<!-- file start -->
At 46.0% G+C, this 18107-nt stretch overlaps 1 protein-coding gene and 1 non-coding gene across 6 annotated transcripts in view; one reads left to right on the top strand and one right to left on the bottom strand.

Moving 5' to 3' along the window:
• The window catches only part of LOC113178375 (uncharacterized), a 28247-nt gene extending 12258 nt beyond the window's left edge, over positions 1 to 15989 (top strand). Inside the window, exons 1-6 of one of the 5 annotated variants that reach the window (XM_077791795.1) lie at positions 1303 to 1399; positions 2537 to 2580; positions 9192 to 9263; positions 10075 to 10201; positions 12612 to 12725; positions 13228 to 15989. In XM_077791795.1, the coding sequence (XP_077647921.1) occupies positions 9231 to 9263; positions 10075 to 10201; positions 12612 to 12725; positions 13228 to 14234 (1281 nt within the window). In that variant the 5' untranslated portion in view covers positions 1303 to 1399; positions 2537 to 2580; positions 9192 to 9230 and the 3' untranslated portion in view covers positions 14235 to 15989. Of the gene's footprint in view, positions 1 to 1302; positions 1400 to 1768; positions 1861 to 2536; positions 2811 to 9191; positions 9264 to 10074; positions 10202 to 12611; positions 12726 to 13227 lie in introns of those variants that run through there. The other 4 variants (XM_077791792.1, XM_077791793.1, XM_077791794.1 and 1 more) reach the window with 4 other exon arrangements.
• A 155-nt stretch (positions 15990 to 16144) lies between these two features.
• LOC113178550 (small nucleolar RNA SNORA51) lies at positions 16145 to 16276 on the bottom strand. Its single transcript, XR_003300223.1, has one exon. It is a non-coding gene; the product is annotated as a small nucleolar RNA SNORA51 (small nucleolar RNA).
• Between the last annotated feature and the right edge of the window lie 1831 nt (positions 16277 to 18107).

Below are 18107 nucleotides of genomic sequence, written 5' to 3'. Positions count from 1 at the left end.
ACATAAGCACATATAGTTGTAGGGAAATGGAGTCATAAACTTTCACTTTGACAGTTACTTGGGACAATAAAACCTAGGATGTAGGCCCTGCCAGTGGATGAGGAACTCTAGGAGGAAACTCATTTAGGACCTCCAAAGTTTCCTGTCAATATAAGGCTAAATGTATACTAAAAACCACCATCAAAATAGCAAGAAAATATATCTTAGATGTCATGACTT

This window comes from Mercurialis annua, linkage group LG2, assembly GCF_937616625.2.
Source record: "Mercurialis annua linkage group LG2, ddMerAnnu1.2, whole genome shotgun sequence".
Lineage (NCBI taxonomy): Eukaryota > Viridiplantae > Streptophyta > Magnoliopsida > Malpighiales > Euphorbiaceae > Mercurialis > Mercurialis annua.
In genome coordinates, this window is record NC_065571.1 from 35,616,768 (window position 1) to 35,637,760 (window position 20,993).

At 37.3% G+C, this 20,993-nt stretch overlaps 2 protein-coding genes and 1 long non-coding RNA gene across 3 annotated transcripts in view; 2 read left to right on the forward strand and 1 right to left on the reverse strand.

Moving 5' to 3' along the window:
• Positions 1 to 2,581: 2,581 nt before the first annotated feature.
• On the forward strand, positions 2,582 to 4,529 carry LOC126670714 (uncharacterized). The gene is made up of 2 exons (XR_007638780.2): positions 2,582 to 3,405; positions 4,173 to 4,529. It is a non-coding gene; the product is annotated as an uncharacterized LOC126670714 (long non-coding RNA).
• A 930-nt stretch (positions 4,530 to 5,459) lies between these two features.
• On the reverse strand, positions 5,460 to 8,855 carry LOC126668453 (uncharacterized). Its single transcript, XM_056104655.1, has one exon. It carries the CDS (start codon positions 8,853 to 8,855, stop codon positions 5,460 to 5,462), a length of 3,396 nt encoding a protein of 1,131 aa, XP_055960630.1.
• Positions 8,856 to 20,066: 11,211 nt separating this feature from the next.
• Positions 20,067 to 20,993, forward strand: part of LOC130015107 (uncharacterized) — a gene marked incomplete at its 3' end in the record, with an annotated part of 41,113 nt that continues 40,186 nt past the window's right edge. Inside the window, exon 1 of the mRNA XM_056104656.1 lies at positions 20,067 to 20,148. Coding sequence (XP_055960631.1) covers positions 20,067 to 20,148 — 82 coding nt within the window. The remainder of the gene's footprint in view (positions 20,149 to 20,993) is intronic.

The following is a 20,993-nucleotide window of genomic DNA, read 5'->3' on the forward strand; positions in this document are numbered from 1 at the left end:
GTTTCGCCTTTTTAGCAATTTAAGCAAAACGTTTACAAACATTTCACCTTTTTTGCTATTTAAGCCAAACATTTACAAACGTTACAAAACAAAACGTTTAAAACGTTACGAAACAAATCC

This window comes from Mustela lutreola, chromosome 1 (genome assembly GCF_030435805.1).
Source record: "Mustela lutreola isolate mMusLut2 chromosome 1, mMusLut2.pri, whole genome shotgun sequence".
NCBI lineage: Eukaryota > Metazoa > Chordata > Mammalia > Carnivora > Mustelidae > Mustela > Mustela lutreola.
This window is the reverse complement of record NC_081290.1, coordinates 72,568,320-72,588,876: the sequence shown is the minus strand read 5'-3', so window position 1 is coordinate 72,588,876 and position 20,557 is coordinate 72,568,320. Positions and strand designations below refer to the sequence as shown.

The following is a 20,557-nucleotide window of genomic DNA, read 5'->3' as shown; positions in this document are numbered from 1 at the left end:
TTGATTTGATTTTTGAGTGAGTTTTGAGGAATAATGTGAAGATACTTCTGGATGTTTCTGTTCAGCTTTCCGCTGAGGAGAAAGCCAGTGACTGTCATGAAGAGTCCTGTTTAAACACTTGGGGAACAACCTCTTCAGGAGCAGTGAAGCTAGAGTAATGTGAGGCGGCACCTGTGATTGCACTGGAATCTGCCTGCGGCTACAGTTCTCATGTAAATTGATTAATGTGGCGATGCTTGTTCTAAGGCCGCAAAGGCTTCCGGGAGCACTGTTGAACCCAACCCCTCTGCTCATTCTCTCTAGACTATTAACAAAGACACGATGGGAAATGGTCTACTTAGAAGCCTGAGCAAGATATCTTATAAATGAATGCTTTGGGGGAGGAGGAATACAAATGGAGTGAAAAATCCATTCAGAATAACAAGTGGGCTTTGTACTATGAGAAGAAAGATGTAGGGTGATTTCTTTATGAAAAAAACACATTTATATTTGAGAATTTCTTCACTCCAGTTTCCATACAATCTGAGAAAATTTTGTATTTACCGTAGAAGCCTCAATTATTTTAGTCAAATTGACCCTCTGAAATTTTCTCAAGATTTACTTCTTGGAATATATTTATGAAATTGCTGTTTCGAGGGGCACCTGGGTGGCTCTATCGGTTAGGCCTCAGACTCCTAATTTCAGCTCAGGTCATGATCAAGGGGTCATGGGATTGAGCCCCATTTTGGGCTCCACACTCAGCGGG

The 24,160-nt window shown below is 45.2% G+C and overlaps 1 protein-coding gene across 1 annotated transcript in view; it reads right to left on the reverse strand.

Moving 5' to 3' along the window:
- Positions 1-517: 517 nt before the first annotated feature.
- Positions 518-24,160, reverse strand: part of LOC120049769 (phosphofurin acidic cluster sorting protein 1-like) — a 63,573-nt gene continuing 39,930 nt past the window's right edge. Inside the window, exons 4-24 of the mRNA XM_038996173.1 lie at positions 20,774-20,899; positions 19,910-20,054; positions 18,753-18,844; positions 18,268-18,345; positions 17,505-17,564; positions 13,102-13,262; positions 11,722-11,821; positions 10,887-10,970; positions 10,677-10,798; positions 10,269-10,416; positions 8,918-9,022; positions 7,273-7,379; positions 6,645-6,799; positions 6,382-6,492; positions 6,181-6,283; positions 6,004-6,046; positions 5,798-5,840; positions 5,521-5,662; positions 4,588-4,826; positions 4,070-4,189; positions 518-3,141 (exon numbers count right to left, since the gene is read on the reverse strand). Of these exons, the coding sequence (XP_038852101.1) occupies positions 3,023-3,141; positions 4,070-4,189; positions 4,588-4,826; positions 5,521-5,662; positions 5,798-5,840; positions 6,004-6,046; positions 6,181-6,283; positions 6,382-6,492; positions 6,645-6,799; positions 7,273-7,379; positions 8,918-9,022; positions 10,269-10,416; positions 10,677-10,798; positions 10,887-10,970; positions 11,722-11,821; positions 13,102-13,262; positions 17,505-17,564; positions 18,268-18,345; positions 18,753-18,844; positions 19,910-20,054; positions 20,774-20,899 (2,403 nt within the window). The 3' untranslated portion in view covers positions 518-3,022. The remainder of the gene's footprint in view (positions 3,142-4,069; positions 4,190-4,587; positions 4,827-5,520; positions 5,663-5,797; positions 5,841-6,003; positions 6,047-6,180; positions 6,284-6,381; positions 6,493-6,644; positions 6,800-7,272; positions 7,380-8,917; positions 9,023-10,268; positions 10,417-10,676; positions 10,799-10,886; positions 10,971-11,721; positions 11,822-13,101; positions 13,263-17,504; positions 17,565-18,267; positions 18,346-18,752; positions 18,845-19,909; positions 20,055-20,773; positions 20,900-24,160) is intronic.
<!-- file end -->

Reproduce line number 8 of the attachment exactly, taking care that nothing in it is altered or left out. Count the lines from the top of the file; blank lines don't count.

ACATAAGCACATATAGTTGTAGGGAAATGGAGTCATAAACTTTCACTTTGACAGTTACTTGGGACAATAAAACCTAGGATGTAGGCCCTGCCAGTGGATGAGGAACTCTAGGAGGAAACTCATTTAGGACCTCCAAAGTTTCCTGTCAATATAAGGCTAAATGTATACTAAAAACCACCATCAAAATAGCAAGAAAATATATCTTAGATGTCATGACTT